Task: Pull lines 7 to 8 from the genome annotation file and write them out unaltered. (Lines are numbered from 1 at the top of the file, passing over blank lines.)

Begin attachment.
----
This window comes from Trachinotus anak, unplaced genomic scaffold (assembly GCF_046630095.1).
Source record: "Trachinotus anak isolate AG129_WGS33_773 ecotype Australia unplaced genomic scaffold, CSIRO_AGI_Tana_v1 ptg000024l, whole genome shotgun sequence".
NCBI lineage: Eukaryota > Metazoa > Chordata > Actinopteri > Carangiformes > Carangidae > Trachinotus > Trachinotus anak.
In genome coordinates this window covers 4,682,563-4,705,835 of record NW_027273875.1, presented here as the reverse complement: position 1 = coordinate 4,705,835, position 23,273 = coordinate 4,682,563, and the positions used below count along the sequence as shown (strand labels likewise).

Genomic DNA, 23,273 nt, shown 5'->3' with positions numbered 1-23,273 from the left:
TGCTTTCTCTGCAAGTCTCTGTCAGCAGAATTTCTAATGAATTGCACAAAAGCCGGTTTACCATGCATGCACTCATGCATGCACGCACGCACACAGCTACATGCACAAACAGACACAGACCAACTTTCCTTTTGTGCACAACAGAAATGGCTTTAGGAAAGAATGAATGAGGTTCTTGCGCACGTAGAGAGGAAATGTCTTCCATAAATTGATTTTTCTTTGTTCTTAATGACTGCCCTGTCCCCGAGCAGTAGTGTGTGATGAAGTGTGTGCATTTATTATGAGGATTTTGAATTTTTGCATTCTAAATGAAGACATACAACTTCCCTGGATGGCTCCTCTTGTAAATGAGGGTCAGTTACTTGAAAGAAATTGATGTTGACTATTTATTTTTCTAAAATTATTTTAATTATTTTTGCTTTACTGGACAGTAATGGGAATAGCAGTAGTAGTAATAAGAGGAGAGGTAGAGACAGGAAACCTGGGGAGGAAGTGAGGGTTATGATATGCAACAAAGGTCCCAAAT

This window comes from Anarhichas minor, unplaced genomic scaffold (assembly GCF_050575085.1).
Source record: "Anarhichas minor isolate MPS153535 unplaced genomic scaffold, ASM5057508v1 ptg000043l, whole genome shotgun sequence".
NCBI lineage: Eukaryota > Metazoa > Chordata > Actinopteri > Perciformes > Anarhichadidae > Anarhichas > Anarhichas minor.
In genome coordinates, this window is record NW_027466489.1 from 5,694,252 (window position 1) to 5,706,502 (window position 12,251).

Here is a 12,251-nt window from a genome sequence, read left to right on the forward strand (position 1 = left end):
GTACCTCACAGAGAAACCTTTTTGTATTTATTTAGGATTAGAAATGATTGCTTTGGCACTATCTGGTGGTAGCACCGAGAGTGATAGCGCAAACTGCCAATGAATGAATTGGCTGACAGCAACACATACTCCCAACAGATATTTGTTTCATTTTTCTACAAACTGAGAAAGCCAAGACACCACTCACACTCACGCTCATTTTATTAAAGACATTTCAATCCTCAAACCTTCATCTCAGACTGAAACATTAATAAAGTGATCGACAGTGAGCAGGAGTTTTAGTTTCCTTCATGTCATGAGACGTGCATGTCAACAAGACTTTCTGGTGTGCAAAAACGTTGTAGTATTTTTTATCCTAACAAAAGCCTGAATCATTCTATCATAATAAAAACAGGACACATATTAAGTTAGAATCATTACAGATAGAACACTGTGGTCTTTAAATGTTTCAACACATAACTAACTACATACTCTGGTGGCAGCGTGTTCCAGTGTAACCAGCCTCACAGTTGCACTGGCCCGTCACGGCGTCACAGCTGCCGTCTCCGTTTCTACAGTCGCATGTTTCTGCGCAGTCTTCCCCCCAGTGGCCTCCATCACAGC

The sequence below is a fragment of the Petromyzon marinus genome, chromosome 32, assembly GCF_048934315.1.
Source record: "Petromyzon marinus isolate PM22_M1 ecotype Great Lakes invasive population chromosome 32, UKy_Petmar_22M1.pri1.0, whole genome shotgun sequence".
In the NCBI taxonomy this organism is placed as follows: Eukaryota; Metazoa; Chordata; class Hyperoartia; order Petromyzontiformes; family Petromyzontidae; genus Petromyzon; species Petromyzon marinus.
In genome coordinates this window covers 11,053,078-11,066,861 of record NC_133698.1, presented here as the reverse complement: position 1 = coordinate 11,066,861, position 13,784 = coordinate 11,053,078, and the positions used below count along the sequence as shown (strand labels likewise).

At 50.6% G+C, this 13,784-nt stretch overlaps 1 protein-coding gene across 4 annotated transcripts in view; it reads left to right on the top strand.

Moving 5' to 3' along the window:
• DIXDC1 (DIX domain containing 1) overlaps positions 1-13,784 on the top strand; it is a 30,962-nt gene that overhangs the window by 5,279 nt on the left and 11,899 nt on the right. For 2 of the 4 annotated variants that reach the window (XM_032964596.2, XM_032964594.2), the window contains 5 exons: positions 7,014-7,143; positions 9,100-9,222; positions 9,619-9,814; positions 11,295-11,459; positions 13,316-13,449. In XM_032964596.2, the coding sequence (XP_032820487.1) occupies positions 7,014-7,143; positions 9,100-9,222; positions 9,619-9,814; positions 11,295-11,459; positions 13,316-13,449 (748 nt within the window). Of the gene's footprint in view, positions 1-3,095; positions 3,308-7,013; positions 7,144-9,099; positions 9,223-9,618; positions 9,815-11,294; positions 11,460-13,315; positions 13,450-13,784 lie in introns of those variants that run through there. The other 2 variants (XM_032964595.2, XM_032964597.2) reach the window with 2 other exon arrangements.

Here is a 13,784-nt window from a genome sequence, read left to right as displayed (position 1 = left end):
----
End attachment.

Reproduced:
This window comes from Anarhichas minor, unplaced genomic scaffold (assembly GCF_050575085.1).
Source record: "Anarhichas minor isolate MPS153535 unplaced genomic scaffold, ASM5057508v1 ptg000043l, whole genome shotgun sequence".